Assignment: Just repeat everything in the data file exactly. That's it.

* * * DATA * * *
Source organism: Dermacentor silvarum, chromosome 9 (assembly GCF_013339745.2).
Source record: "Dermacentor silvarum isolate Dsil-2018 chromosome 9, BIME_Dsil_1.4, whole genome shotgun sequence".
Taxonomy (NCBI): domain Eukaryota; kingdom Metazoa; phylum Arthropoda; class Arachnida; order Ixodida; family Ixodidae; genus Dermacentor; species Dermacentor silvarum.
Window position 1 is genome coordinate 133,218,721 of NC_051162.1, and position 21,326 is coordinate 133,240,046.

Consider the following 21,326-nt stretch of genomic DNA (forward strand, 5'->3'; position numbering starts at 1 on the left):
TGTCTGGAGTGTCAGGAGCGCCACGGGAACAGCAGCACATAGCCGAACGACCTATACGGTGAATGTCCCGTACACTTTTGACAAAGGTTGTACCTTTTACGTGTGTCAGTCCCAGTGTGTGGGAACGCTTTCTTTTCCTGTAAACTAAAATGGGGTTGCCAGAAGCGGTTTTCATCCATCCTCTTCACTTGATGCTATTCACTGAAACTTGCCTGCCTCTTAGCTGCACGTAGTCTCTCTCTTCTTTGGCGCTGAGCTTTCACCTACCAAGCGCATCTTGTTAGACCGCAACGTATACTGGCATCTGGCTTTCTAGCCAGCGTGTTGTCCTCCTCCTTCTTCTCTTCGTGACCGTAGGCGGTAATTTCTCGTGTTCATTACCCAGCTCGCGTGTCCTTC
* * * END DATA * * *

Source organism: Dermacentor silvarum, chromosome 9 (assembly GCF_013339745.2).
Source record: "Dermacentor silvarum isolate Dsil-2018 chromosome 9, BIME_Dsil_1.4, whole genome shotgun sequence".
Taxonomy (NCBI): domain Eukaryota; kingdom Metazoa; phylum Arthropoda; class Arachnida; order Ixodida; family Ixodidae; genus Dermacentor; species Dermacentor silvarum.
Window position 1 is genome coordinate 133,218,721 of NC_051162.1, and position 21,326 is coordinate 133,240,046.

Consider the following 21,326-nt stretch of genomic DNA (forward strand, 5'->3'; position numbering starts at 1 on the left):
TGTCTGGAGTGTCAGGAGCGCCACGGGAACAGCAGCACATAGCCGAACGACCTATACGGTGAATGTCCCGTACACTTTTGACAAAGGTTGTACCTTTTACGTGTGTCAGTCCCAGTGTGTGGGAACGCTTTCTTTTCCTGTAAACTAAAATGGGGTTGCCAGAAGCGGTTTTCATCCATCCTCTTCACTTGATGCTATTCACTGAAACTTGCCTGCCTCTTAGCTGCACGTAGTCTCTCTCTTCTTTGGCGCTGAGCTTTCACCTACCAAGCGCATCTTGTTAGACCGCAACGTATACTGGCATCTGGCTTTCTAGCCAGCGTGTTGTCCTCCTCCTTCTTCTCTTCGTGACCGTAGGCGGTAATTTCTCGTGTTCATTACCCAGCTCGCGTGTCCTTC